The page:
Between 1878 and 1890, thousands of settlers from the East moved to take up the 160 acre homesteads offered by the government of John A MacDonald to settle the Big Plains. Their wives and children began to arrive in 1879, and the farming district of the Carberry Plains was born, whose outlines coincide almost exactly with the boundaries of the Rural Municipality of North Cypress, an area of 278,000 acres. Many of the farmsteads around Carberry today bear the names of the settlers who arrived in 1878.
Public meetings followed shortly with a view to establishing a Post Office (in Fairview in 1879), Agricultural Society (1883), Council for the Municipality (first meeting in 1882 with W. Spence as the first Reeve and W.G. Rogers as the first Clerk), and a School (1883).
The Town of Carberry Early 1900’s
The town of Carberry owes its origin to the CPR, as well as to the RM’s enterprising settlers. In 1882, the CPR established a station at De Winton, a small town-site about 1 1/2 miles east of the town’s present site. Several of the railway’s officials quietly purchased much of De Winton’s town-site property, hoping for great profit as the town grew. Such speculation was strictly against the Railway’s company rules, however, and on discovering the violation, the Railway Company, using 100 specially-hired men, in one night physically moved the new station to the present site of the town of Carberry!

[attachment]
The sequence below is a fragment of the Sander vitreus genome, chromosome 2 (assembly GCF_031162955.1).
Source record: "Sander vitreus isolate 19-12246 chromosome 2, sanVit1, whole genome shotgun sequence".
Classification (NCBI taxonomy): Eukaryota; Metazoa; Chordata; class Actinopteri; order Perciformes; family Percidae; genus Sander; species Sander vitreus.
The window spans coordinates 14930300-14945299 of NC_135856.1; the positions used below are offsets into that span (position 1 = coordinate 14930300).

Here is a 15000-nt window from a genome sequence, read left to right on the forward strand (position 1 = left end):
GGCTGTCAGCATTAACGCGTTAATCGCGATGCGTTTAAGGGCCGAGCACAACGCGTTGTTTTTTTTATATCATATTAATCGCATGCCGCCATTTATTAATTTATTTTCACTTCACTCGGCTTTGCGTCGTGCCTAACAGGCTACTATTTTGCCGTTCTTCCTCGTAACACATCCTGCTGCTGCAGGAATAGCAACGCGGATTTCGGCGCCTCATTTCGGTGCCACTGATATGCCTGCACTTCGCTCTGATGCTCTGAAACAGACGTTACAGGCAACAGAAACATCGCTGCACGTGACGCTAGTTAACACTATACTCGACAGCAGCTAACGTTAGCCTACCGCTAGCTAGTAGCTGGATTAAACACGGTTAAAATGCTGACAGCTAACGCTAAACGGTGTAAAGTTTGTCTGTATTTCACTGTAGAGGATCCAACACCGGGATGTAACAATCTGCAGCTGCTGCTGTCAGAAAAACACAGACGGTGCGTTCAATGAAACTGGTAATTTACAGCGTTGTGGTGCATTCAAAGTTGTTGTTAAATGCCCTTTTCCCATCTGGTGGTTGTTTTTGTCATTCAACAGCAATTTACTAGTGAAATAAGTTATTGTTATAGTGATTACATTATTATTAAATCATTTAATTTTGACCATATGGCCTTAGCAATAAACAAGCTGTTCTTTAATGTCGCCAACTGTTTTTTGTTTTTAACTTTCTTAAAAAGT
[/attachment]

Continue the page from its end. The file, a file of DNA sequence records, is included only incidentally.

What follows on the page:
Carberry was named after Carberry Tower in Musselburgh, Scotland (belonging to Lord Elphinstone, a director of the CPR) by James J. Hill, another CPR director and later President of the Great Northern Railway.
Carberry’s 100+ years of history are described with endearing humor and loving attention to detail in several books to be found in the Carberry Library. They paint a fascinating picture of life through the years in a richly populated, creative and exciting prairie town. We urge you to visit the library and learn more about our town!